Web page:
By Conor Greene
A number of concerns regarding the 104th Precinct were discussed at a public safety meeting this week, but with no officers in attendance, many of the questions remain unanswered.
Items slated for discussion at Tuesday’s Community Board 5 Public Safety Committee meeting included a review of the precinct’s current staffing levels, updates on crime statistics and concerns over the safety of freight train cars passing through the area.
A member of the precinct’s Community Affairs Unit said on Wednesday that “conflicts in our schedule” prevented the precinct from sending an officer to the meeting. Regardless, he noted that certain issues, such as staffing levels or personal assignments, are not discussed in public due to security concerns. One aspect of the precinct’s crime statistics that was discussed at length is an increase in burglaries, which is the only major crime that is up so far this year compared with 2008.
To date, there have been 415 reported break-ins, up more than 14 percent from the 363that had occurred at the same point last year. Over the past 28 years, burglaries are up more than 70 percent, with 46 reported this year compared with 27 last year.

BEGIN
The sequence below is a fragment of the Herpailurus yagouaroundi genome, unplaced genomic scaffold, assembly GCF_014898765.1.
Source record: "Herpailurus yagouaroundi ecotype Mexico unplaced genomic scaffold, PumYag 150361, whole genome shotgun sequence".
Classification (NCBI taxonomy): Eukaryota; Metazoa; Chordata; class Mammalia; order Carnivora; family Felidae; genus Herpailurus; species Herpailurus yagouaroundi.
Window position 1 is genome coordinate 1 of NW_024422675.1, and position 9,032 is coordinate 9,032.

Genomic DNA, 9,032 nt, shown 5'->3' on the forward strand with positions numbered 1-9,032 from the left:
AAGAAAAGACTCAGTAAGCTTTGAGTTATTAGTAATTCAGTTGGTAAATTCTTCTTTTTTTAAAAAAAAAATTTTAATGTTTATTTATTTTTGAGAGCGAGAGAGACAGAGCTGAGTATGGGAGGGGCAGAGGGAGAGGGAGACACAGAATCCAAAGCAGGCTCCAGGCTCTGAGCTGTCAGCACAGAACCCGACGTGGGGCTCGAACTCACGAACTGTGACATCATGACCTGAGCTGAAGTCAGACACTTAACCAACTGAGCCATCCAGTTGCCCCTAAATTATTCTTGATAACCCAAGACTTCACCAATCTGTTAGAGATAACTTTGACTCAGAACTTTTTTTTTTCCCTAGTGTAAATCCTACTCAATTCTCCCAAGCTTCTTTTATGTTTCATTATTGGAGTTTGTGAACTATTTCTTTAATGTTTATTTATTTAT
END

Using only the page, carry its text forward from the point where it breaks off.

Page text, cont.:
All other major crimes are down this year compared with the same point in 2008, including robbery (263 to 290), grand larceny (464 to 515) and grand larceny auto (287 to 336). There has been one murder this year compared with four that occurred in two separate incidents last year, and there have been 13 rapes compared with 17 last year. However, all categories except murder are up over the past 28 day period, including double the amount of felony assaults (16 to eight) and grand larceny auto (25 to 18).
Another issue discussed in depth was security along the railroad corridors and train yards located within the community board’s confines. A representative for Assemblyman Mike Miller (D-Glendale) said that pushing the rail operator CSX to ensure that all necessary safety precautions are being taken is a top priority.
While nobody from the precinct was able to discuss sensitive issues such as staffing levels and response time, board members in attendance expressed concerns over both issues. Robert Holden, who chairs the Public Safety Committee and is president of the Juniper Park Civic Association, said he has been hearing complaints from neighbors that there aren’t enough officers to patrol the area or respond to crimes.
One problem, according to Holden, is that a patrol car dedicated to following up on prior crimes was nixed. That has led to a number of complaints from residents who said they had to wait “five, six, seven hours or longer” to report crimes. “We’ve been getting a lot of complaints about that,” he said, adding that the problem will likely be compounded when officers are reassigned for the upcoming terror trials in Manhattan. “That is going to overburden our precinct, which is understaffed already,” he said.
Another complaint from residents, said Holden, is officers discouraging victims from filing police reports. Several residents complained about both of these issues at recent civic meetings, leading Holden to wonder, “How often is it happening?”